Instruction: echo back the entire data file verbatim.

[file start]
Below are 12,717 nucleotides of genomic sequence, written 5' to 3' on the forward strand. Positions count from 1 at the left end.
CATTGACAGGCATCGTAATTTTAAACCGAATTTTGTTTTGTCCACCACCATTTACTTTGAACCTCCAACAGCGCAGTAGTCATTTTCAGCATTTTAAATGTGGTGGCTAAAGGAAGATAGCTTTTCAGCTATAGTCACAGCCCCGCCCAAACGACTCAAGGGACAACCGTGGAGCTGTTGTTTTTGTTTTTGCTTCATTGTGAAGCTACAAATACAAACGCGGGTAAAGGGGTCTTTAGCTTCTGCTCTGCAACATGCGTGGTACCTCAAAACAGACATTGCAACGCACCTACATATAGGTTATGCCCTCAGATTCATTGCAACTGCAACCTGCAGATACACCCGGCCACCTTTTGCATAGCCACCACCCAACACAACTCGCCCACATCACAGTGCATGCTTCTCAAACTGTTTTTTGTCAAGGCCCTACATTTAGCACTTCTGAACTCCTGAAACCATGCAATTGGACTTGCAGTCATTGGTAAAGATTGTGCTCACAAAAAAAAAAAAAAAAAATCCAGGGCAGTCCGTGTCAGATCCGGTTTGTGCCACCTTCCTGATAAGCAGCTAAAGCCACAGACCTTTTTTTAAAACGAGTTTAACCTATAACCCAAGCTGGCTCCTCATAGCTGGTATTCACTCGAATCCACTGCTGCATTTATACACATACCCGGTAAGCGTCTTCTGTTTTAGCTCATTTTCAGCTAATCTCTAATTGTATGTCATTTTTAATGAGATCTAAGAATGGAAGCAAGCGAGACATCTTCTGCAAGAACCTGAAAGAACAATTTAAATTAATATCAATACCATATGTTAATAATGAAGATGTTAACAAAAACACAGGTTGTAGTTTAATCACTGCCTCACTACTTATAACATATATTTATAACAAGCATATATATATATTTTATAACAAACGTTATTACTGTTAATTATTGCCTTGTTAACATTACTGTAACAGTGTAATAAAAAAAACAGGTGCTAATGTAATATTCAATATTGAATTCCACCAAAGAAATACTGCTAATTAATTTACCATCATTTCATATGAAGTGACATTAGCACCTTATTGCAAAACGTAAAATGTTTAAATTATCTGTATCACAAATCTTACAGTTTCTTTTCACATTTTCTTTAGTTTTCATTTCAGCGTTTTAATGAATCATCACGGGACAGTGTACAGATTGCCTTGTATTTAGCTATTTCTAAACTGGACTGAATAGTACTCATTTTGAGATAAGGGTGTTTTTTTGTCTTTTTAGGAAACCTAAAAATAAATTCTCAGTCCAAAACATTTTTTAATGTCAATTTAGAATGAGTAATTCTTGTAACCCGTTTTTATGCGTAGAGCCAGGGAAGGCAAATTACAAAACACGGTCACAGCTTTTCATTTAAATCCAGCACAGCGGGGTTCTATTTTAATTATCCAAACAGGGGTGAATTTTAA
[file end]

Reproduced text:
Below are 12,717 nucleotides of genomic sequence, written 5' to 3' on the forward strand. Positions count from 1 at the left end.
CATTGACAGGCATCGTAATTTTAAACCGAATTTTGTTTTGTCCACCACCATTTACTTTGAACCTCCAACAGCGCAGTAGTCATTTTCAGCATTTTAAATGTGGTGGCTAAAGGAAGATAGCTTTTCAGCTATAGTCACAGCCCCGCCCAAACGACTCAAGGGACAACCGTGGAGCTGTTGTTTTTGTTTTTGCTTCATTGTGAAGCTACAAATACAAACGCGGGTAAAGGGGTCTTTAGCTTCTGCTCTGCAACATGCGTGGTACCTCAAAACAGACATTGCAACGCACCTACATATAGGTTATGCCCTCAGATTCATTGCAACTGCAACCTGCAGATACACCCGGCCACCTTTTGCATAGCCACCACCCAACACAACTCGCCCACATCACAGTGCATGCTTCTCAAACTGTTTTTTGTCAAGGCCCTACATTTAGCACTTCTGAACTCCTGAAACCATGCAATTGGACTTGCAGTCATTGGTAAAGATTGTGCTCACAAAAAAAAAAAAAAAAAATCCAGGGCAGTCCGTGTCAGATCCGGTTTGTGCCACCTTCCTGATAAGCAGCTAAAGCCACAGACCTTTTTTTAAAACGAGTTTAACCTATAACCCAAGCTGGCTCCTCATAGCTGGTATTCACTCGAATCCACTGCTGCATTTATACACATACCCGGTAAGCGTCTTCTGTTTTAGCTCATTTTCAGCTAATCTCTAATTGTATGTCATTTTTAATGAGATCTAAGAATGGAAGCAAGCGAGACATCTTCTGCAAGAACCTGAAAGAACAATTTAAATTAATATCAATACCATATGTTAATAATGAAGATGTTAACAAAAACACAGGTTGTAGTTTAATCACTGCCTCACTACTTATAACATATATTTATAACAAGCATATATATATATTTTATAACAAACGTTATTACTGTTAATTATTGCCTTGTTAACATTACTGTAACAGTGTAATAAAAAAAACAGGTGCTAATGTAATATTCAATATTGAATTCCACCAAAGAAATACTGCTAATTAATTTACCATCATTTCATATGAAGTGACATTAGCACCTTATTGCAAAACGTAAAATGTTTAAATTATCTGTATCACAAATCTTACAGTTTCTTTTCACATTTTCTTTAGTTTTCATTTCAGCGTTTTAATGAATCATCACGGGACAGTGTACAGATTGCCTTGTATTTAGCTATTTCTAAACTGGACTGAATAGTACTCATTTTGAGATAAGGGTGTTTTTTTGTCTTTTTAGGAAACCTAAAAATAAATTCTCAGTCCAAAACATTTTTTAATGTCAATTTAGAATGAGTAATTCTTGTAACCCGTTTTTATGCGTAGAGCCAGGGAAGGCAAATTACAAAACACGGTCACAGCTTTTCATTTAAATCCAGCACAGCGGGGTTCTATTTTAATTATCCAAACAGGGGTGAATTTTAA